You should have the same swing speed on a 4-iron that you do on a 9-iron. You should let the loft of the 4-iron do what it is designed to do, instead of trying to over-power the ball. I am sure you are saying “I know this.” However, think you rarely act like it because of the constant overaggressive swings you make. Try swinging every club at the same speed you do when you have your eight iron in your hand. You will see more consistent results.

4. Get a grip. Winter is the perfect opportunity to work on the foundation of your golf swing. Start with making sure you have the proper grip. Many pros will tell you the grip is the most important part of the swing. That is because the hands are what connects you with the ball, and the hands play a role in manipulating the ball.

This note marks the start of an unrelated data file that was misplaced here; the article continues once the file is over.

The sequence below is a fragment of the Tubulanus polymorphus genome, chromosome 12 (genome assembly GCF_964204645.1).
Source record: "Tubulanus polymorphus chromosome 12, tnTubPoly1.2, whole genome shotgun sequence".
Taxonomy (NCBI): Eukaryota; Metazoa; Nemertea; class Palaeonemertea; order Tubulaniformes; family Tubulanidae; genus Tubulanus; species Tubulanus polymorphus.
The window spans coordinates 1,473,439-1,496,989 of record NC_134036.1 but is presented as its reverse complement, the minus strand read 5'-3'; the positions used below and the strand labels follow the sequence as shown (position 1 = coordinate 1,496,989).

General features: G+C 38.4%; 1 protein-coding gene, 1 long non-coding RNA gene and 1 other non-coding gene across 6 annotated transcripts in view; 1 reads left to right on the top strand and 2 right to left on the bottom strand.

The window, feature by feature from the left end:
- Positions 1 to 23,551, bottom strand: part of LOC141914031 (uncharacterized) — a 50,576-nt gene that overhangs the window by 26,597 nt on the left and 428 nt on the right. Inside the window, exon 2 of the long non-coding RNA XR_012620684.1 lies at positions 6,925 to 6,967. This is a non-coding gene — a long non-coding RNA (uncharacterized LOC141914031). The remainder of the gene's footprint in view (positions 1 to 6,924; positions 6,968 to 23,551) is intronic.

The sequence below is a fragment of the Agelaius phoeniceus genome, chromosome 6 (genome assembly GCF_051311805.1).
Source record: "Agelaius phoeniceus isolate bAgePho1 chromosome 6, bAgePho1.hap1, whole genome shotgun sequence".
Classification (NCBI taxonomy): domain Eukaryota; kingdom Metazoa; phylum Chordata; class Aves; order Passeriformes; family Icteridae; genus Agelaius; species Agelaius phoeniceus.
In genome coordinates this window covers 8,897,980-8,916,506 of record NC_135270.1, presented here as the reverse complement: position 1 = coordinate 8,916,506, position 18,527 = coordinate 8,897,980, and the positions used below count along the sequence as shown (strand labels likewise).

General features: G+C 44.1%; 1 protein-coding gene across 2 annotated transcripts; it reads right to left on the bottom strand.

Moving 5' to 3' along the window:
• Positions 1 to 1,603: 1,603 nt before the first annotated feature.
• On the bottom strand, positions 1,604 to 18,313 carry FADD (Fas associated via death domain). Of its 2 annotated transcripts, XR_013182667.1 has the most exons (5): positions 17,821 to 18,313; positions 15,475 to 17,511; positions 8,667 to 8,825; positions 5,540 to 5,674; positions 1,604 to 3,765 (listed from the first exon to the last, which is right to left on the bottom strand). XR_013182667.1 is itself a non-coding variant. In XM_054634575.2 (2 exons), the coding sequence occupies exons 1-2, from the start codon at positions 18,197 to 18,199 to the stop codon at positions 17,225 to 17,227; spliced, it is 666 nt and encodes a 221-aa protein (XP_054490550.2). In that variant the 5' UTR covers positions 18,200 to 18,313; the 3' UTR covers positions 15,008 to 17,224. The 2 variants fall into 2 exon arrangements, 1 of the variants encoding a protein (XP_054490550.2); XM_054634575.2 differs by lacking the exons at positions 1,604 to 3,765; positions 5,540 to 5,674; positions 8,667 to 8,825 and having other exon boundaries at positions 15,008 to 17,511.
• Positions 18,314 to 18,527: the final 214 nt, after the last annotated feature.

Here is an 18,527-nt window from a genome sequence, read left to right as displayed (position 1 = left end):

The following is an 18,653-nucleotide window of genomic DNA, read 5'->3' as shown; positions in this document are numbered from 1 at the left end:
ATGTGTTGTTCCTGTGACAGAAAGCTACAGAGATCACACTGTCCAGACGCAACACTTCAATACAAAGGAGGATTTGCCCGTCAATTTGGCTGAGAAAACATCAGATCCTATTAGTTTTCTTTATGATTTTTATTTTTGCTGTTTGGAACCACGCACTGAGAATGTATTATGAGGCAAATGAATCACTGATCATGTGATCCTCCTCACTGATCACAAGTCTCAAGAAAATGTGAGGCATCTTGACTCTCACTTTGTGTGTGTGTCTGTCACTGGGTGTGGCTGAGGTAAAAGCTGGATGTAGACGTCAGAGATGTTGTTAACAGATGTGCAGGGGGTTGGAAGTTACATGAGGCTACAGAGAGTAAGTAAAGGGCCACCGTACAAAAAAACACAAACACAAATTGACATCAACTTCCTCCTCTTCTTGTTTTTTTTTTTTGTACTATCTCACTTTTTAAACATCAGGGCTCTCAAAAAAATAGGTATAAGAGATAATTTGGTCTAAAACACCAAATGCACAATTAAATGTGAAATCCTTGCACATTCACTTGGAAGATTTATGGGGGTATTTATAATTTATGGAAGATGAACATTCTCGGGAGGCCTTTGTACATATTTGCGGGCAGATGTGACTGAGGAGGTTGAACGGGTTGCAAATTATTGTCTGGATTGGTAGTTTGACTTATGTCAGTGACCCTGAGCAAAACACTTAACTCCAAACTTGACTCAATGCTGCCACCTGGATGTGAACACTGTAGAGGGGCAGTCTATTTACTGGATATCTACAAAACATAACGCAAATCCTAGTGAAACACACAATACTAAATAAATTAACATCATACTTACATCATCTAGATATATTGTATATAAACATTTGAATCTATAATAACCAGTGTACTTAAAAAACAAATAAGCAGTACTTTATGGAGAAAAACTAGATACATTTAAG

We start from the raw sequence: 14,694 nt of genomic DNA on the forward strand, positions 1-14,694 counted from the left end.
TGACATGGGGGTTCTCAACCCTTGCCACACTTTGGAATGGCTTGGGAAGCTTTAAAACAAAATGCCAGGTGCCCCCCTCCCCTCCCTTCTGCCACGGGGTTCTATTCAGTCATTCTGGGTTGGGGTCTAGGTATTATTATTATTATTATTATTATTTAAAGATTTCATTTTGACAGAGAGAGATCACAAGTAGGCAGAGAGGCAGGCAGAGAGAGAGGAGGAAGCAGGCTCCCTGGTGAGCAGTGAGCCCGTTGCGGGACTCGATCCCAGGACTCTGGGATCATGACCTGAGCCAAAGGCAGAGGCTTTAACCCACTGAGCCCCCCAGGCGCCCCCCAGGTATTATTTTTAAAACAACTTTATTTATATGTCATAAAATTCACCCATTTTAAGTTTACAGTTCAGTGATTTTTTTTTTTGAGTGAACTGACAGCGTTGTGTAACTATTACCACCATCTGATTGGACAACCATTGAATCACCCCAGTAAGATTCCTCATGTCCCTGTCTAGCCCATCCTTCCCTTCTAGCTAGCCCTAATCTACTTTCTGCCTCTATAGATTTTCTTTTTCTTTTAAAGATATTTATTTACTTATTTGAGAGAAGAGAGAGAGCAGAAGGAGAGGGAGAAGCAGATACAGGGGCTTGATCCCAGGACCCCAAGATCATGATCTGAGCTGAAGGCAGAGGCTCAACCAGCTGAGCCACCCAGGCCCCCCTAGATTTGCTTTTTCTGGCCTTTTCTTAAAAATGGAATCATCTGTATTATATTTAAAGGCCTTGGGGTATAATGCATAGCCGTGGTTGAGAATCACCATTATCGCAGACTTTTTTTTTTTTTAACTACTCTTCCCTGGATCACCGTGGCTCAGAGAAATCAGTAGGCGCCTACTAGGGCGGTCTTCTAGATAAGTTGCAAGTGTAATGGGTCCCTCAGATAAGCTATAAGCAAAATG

For example, a strong left hand grip on a right handed golfer will promote a hook/draw. A weaker left hand grip on a righty will promote a slice/fade.

If you decide to change your grip, you should work on it constantly until in feels natural. And that is easy to do by just gripping the club in your free time, while you are watching television or relaxing around the house. If you spend 10 to 20 minutes a day getting comfortable with your new grip, and you are already an improved golfer.

5. Mirror drills. If you were fortunate enough to take lessons you now have an understanding of where the club should be at certain points in the swing.

A mirror will allow you to see your swing, and get a better feel for what is the right position, and what is the incorrect position. Seeing your swing in the mirror will help you gain a better understanding of how the golf swing works, and more importantly, how your swing works.

Swing the club from all angles in front of the mirror. Check your posture and stance. If you are not sure you are in the proper position, find pictures of professional swings and look at how your swing compares to theirs.